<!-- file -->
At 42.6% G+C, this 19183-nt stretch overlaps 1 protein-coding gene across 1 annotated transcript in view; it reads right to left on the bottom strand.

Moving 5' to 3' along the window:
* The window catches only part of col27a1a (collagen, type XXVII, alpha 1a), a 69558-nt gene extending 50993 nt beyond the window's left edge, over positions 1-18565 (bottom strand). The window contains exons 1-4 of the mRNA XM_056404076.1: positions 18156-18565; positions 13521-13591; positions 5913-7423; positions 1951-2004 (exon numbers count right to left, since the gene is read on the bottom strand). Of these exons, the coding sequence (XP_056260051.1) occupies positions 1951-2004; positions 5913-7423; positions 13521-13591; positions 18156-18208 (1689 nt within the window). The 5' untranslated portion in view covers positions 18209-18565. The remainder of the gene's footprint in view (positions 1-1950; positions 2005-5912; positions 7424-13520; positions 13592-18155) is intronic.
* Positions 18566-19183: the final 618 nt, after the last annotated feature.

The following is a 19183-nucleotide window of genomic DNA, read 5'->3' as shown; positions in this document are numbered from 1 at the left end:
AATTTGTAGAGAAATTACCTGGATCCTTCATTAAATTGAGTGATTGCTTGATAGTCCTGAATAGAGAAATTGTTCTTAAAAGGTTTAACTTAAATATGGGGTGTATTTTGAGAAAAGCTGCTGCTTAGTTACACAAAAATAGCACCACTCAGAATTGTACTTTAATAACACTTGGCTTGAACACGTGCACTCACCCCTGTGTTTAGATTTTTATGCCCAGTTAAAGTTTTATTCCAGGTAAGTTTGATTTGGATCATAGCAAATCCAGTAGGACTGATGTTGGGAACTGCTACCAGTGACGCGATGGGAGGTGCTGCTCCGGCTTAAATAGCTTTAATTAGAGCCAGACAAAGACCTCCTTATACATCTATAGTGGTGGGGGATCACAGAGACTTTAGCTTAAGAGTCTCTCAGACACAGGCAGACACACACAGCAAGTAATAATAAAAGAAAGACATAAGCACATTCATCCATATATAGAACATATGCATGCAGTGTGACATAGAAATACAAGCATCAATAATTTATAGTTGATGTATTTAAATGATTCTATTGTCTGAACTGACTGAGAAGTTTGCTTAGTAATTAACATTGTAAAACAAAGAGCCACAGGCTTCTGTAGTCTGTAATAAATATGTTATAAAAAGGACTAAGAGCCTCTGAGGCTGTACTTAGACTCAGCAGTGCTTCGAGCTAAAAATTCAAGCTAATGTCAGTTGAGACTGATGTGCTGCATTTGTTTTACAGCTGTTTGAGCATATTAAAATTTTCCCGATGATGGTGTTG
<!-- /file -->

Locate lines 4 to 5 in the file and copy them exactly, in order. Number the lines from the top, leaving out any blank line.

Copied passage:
* Positions 18566-19183: the final 618 nt, after the last annotated feature.

The following is a 19183-nucleotide window of genomic DNA, read 5'->3' as shown; positions in this document are numbered from 1 at the left end: